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Constitution of the Caliphate State for Android

Constitution of the Caliphate State / Social System

Article 114: Men and women, the rights and duties

The Constitution of the Caliphate State, Article 114: The woman has been given the same rights as man, and whatever was oblied upon man is also obliged upon the woman, except that which was specified for her or him by the Shari’ah evidences. Accordingly, she has the right to partake in trade, agriculture and industry, and to undertake contracts and transactions, to possess all forms of property, to invest her wealth whether personally or through proxy, and to personally carry out all worldly affairs.

The evidence for this article is that when the Legislator (swt) addressed the worshippers, He (swt) addressed them in their characteristic as human beings, with no concern as to whether the one addressed was male or female. Allah (swt) said Say, [O Muhammad],

((يَا أَيُّهَا النَّاسُ إِنِّي رَسُولُ اللَّهِ إِلَيْكُمْ جَمِيعًا)) [الأعراف 158]، ((يَا أَيُّهَا النَّاسُ اتَّقُوا رَبَّكُمْ)) [الحج 1]، ((يَا أَيُّهَا الَّذِينَ آَمَنُوا اسْتَجِيبُوا لِلَّهِ وَلِلرَّسُولِ)) [الأنفال 24]، ((كُتِبَ عَلَيْكُمُ الصِّيَامُ)) [البقرة 183]، ((فَمَنْ شَهِدَ مِنْكُمُ الشَّهْرَ فَلْيَصُمْهُ)) [البقرة 185]، ((وَأَقِيمُوا الصَّلَاةَ)) [البقرة 43]، ((خُذْ مِنْ أَمْوَ‌ ٰلِهِمْ)) [التوبة 103]، ((إِنَّمَا الصَّدَقَاتُ لِلْفُقَرَاءِ وَالْمَسَاكِينِ)) [التوبة 60]، ((وَالَّذِينَ يَكْنِزُونَ الذَّهَبَ وَالْفِضَّة)) [التوبة 34]، ((وَأَحَلَّ اللَّهُ الْبَيْعَ وَحَرَّمَ الرِّبَا))

"O mankind, indeed I am the Messenger of Allah to you all.” (TMQ 7:158), “O mankind, fear your Lord.” (TMQ 4:1), “O you who have believed, respond to Allah and to the.(TMQ 8:24), “O you who believe! fasting is prescribed for you.” (TMQ 2:183), “So whoever sights [the new moon of] the month, let him fast it.” (TMQ 2:185), “And establish prayer.(TMQ 2:43), Take, [O, Muhammad], from their wealth.” (TMQ 9:103), “Zakah expenditures are only for the poor and for the needy.(TMQ 9:60), “And those who hoard gold and silver.(TMQ 9:33), “Allah has permitted trade and has forbidden interest(usury).(TMQ 2: 275), amongst many other similar texts. In all of these the Legislator (swt) addresses humankind with a general address irrespective of whether the one addressed was male or female. And the generality of the address of the Legislator (swt) remains upon its generality. Accordingly, the Shari’ah came for humankind and not for men in their characteristic of being male, or for women in their characteristic of being female, rather for mankind from the angle of being human. Therefore, whatever the Shari’ah commanded came for humankind, and whatever it includes in terms of rights and obligations are for and upon humankind. This is the evidence for the part of the article which mentions that the woman has the same rights and obligations as the man, because the Shari’ah came for humankind, and both male and female are human, and it did not come specifically for woman or man, and so the two of them are equal in respect to the address of the Legislator (swt) regarding the Shari’ah rules for humankind.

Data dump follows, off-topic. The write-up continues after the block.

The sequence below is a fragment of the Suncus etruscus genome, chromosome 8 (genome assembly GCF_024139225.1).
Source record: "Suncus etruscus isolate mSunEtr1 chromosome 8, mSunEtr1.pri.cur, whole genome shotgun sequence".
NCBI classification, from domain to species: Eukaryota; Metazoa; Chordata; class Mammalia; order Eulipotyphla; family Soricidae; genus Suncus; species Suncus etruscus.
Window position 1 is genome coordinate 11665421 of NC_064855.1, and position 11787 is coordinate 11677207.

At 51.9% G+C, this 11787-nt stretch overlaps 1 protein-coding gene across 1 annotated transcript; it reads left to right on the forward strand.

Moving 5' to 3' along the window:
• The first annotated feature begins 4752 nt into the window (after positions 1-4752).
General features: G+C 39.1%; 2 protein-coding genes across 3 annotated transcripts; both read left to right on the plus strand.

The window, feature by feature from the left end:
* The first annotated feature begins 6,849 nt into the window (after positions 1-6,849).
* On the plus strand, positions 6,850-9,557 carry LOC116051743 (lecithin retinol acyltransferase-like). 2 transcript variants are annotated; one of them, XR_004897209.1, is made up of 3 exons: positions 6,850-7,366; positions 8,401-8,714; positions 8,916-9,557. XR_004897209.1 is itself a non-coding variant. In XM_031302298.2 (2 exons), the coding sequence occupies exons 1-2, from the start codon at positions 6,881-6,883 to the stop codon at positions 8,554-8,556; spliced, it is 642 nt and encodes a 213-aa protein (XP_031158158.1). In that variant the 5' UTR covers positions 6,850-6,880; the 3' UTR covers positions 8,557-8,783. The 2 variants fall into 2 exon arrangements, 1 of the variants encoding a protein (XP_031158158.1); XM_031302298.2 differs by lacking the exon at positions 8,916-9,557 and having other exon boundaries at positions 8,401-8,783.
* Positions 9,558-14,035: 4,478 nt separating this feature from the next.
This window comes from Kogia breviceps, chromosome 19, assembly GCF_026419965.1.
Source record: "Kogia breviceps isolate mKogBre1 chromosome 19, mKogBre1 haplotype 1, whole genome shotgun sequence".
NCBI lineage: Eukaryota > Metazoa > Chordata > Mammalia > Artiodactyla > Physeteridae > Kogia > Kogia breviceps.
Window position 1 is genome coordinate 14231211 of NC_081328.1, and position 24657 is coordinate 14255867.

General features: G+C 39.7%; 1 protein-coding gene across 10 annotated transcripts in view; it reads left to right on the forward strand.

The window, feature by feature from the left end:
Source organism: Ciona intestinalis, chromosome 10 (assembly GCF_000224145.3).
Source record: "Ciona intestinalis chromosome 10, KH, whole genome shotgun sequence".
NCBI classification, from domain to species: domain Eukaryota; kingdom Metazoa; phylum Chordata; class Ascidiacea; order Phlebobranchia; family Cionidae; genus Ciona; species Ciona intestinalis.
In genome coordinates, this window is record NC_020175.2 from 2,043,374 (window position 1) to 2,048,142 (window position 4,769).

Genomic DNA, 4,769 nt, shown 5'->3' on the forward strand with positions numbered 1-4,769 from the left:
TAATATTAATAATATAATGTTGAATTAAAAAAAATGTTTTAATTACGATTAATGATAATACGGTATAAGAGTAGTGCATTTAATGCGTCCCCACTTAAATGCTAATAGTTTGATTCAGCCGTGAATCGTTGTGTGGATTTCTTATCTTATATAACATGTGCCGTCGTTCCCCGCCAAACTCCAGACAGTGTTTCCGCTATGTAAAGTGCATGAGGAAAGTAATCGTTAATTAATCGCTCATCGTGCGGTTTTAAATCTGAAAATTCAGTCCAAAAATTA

This generality in the address of the Legislator (swt) remains upon its generality in everything, and remains upon its generality in every rule as long as the Shari’ah did not relate it through a Shari’ahtext as a rule specific for women or men, in which case that rule alone that the text addressed would be specific to women or men. The Shari’ah remains upon its generality addressing humankind irrespective of gender,

((يَا أَيُّهَا النَّاسُ إِنِّي رَسُولُ اللَّهِ إِلَيْكُمْ جَمِيعًا))

Say, [O Muhammad], "O mankind, indeed I am the Messenger of Allah to you all.(TMQ 7:158), and all of the remaining rules remain upon their generality for humankind irrespective of gender

((يَا أَيُّهَا الَّذِينَ آَمَنُوا اسْتَجِيبُوا لِلَّهِ وَلِلرَّسُولِ)) [الأنفال 24]، ((أَطِيعُوا اللَّهَ وَالرَّسُولَ)) [آل عمران 132]، ((فَمَنْ شَهِدَ مِنْكُمُ الشَّهْرَ فَلْيَصُمْهُ)) [البقرة 185]، ((وَأَشْهِدُوا ذَوَيْ عَدْلٍ مِنْكُمْ))

O you who have believed, respond to Allah and to the Messenger.” (TMQ 8:24), “And obey Allah and the Messenger.(TMQ 3:132), “Whoever sights [the new moon of] the month, let him fast it.” (TMQ 2:185), “. And bring to witness two just men from among you.” (TMQ 65:2)and whatever else came regarding the rules. All of these remain upon their generality which addressed humankind without regard as to whether they were male or female.